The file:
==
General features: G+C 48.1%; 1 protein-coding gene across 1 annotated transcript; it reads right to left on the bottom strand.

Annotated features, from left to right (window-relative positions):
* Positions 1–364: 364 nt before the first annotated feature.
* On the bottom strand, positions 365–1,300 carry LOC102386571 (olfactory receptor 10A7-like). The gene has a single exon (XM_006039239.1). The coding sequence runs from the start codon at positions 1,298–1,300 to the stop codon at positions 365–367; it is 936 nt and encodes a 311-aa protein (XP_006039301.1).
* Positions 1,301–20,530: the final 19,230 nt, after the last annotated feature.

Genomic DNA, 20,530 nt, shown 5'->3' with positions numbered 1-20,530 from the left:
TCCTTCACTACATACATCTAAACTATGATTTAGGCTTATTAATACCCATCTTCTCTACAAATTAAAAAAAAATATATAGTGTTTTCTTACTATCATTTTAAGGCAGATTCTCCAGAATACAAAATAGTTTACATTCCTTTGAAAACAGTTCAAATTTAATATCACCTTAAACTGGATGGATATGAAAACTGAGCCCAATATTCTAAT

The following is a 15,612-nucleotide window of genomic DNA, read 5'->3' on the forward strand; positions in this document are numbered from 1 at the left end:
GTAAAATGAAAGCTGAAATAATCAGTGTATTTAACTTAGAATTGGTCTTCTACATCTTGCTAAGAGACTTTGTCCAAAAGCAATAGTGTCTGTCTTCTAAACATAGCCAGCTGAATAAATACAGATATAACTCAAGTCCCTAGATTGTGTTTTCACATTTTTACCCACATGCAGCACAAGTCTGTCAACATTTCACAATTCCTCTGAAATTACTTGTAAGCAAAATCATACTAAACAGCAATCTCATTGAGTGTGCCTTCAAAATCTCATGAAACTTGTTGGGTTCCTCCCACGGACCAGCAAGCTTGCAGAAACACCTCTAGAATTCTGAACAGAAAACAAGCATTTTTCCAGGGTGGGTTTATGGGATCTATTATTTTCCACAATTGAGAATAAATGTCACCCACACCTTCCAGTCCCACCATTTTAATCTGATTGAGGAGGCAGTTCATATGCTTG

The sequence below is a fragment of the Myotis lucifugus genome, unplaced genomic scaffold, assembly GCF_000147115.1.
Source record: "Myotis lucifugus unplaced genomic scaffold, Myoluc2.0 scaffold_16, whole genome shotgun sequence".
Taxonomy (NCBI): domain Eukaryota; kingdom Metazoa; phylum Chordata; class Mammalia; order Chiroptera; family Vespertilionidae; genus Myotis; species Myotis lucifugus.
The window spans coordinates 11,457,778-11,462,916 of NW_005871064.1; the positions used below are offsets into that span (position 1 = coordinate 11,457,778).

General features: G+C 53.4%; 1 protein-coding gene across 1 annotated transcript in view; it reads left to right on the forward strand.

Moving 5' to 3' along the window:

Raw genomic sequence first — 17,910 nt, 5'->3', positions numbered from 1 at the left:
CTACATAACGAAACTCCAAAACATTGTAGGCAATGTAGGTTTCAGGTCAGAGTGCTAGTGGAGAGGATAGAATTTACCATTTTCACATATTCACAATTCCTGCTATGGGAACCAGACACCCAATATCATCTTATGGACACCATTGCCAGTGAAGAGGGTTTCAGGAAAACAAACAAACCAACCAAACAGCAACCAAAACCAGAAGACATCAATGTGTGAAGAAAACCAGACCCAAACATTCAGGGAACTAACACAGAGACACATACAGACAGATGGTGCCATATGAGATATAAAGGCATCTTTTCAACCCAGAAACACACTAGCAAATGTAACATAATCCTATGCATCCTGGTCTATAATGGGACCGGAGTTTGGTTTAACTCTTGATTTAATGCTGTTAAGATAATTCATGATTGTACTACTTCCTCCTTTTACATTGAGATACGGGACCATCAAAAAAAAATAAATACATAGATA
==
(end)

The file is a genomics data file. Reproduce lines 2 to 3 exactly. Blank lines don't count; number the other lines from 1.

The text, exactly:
Annotated features, from left to right (window-relative positions):
* Positions 1–364: 364 nt before the first annotated feature.